Again and again, it almost seems inadvertently, the Gospels cover all the bases, all the questions of the doubters, the sceptics and the heretics. Don’t come up with any critical, derogatory noises about John; everything about his Gospel and his letters and the book of Revelation say here was a man of great integrity, a man who wrote with great clarity and with obvious love of his Master. There is both a gentleness and a goodness about his writing, and with indications that here was one who had been on the inside, who knew his Master well and had himself been transformed by him. He is quite open about his beliefs and concludes the chapter with, “But these are written that you may believe that Jesus is the Christ, the Son of God, and that by believing you may have life in his name.” (v.31). That’s why he includes the Thomas episode, because Thomas had struggled to believe and had been helped to overcome. When Thomas saw Jesus and presumably touched him as instructed, we find, “Thomas said to him, “My Lord and my God!” (v.28). Thomas understood as few of us do, the significance of who it was standing before him. If Jesus had died – and Thomas knew Jesus had died – and now is alive again, then that has the most profound of implications.

If you respond angrily (as some do) to these accounts, ask yourself why. Read again the meditations of this past week with their explanations, and ask yourself what is it in you that is so hostile to the reality of what is here, and be honest. If you are a wistful seeker (and I encounter them as well) and you say, “I’d like to believe, but just can’t,” then can I ask you to take one simple step. You can’t lose by doing this. If all I’ve said is make-believe, you won’t lose anything by doing this one thing: pretend!  Pretend there is a God and talk to Him and ask Him to help you come to a place of ‘seeing’. All I know is that whenever people have done this with me, one of two things happen. First, as they pray, they suddenly realise that there IS someone there that they are talking to; they do become aware of The Presence. Second, if that doesn’t happen, then some way along the walk of their lives, in ways that cannot be foreseen, they get their answers, that enable them to believe. There is nothing about make-believe in this; it is about encountering God who IS there. If you are hostile – goodbye!  If you are seeking, go on seeking and you WILL find.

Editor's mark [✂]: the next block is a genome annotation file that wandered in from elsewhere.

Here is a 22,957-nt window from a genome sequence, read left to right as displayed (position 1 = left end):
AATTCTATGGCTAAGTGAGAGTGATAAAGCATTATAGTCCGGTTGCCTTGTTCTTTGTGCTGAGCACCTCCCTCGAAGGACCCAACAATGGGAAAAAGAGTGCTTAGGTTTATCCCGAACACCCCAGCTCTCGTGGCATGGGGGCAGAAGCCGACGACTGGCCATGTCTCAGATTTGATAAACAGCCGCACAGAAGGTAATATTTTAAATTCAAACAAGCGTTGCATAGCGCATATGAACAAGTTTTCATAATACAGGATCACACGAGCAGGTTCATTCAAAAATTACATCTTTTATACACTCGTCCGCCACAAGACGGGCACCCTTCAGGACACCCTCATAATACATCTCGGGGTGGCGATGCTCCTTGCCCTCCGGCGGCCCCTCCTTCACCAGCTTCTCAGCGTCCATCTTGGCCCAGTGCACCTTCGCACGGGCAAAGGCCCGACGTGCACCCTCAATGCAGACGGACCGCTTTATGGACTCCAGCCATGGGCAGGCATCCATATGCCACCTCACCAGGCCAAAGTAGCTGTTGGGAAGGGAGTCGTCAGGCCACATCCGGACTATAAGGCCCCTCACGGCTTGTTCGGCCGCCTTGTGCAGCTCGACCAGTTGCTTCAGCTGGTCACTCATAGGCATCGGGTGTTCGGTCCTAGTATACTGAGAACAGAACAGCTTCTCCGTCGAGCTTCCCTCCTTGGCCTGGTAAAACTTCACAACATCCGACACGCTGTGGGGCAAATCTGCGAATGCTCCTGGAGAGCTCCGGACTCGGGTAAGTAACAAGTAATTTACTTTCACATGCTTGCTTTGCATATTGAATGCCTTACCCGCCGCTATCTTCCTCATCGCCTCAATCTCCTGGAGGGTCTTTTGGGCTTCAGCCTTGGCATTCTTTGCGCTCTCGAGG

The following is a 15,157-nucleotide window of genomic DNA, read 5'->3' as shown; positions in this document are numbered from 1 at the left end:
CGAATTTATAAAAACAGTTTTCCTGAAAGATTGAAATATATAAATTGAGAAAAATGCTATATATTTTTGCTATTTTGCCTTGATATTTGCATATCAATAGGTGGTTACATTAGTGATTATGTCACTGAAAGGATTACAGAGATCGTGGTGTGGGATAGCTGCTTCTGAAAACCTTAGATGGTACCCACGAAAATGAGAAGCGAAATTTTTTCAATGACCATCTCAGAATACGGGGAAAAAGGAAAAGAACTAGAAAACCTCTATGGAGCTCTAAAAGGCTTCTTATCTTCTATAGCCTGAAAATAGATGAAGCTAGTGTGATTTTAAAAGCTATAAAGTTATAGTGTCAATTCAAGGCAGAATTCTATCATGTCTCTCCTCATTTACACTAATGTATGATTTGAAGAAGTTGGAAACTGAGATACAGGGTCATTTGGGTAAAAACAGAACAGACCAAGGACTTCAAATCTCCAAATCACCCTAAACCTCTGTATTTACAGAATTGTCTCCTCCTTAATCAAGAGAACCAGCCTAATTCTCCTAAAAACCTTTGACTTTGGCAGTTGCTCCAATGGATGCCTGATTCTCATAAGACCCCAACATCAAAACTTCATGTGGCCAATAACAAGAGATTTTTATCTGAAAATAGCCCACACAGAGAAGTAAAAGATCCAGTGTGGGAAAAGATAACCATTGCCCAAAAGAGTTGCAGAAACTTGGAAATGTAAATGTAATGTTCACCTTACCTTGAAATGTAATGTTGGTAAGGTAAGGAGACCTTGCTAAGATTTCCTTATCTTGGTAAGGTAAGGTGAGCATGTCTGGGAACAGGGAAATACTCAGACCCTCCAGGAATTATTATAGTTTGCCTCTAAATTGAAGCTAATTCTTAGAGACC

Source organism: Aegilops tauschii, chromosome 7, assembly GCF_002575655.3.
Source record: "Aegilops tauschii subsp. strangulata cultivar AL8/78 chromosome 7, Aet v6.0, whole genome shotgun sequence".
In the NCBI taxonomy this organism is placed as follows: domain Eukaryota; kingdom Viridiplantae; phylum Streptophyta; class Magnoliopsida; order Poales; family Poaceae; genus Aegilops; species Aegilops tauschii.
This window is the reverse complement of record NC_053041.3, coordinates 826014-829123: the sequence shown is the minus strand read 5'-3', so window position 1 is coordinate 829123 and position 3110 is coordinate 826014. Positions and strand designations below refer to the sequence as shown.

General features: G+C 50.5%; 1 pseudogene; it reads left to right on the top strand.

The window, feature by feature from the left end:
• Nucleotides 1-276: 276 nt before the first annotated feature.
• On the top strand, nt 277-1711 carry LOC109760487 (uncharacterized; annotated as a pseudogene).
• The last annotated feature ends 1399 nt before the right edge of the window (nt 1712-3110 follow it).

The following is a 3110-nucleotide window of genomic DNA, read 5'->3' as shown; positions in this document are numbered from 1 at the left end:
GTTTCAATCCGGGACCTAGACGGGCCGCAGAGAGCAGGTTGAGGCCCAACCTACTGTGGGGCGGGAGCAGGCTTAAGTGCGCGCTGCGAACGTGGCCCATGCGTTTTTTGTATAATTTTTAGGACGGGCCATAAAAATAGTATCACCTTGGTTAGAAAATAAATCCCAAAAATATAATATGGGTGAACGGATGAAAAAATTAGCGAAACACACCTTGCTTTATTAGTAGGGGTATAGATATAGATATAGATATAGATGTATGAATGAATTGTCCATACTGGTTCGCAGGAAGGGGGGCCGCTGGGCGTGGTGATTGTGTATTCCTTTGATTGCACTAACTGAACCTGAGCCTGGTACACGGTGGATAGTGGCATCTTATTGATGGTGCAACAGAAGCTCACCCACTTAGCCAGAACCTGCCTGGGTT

These amazing accounts – amazing by what they say and how they say it, and by the fact that they exist – are basic evidence to help bring faith in the Son of God who came to earth, lived, died and rose again. We hope you’ll have found these nine meditations helpful. Oh, there is one more to come!

8. A Verifiable Jesus

Lk 24:36-39   While they were still talking about this, Jesus himself stood among them and said to them, “Peace be with you.” They were startled and frightened, thinking they saw a ghost. He said to them, “Why are you troubled, and why do doubts rise in your minds? Look at my hands and my feet. It is I myself! Touch me and see; a ghost does not have flesh and bones, as you see I have.”
 
One modern crusading atheist complained in his book that modern preachers have to spend so much time explaining that there must be something wrong if they have to go into such convoluted explanations. It is possible, if you have been reading these resurrection mediations (or studies) over the past week, that you might be feeling that this is exactly what I have been doing.  If that is so, let me explain. It is just because of these crusading atheists – who I believe have done us a favour by stirring up questions. It seems that, so often, they make shallow comments indicating that they have neither read the text nor, if they had read the Gospels, done their homework and looked into why it was so written and what the culture was behind it. For just those reasons I have written these particular studies, looking at the background or style and comparing the Gospel texts. I hope I have shown that when we do that intelligently we find we have little to be concerned about. Yes, there are lots of question marks over what happened because, as I have taken pains to show, there are big gaps where we wished there were none, but they don’t undermine the story, only add interest to it.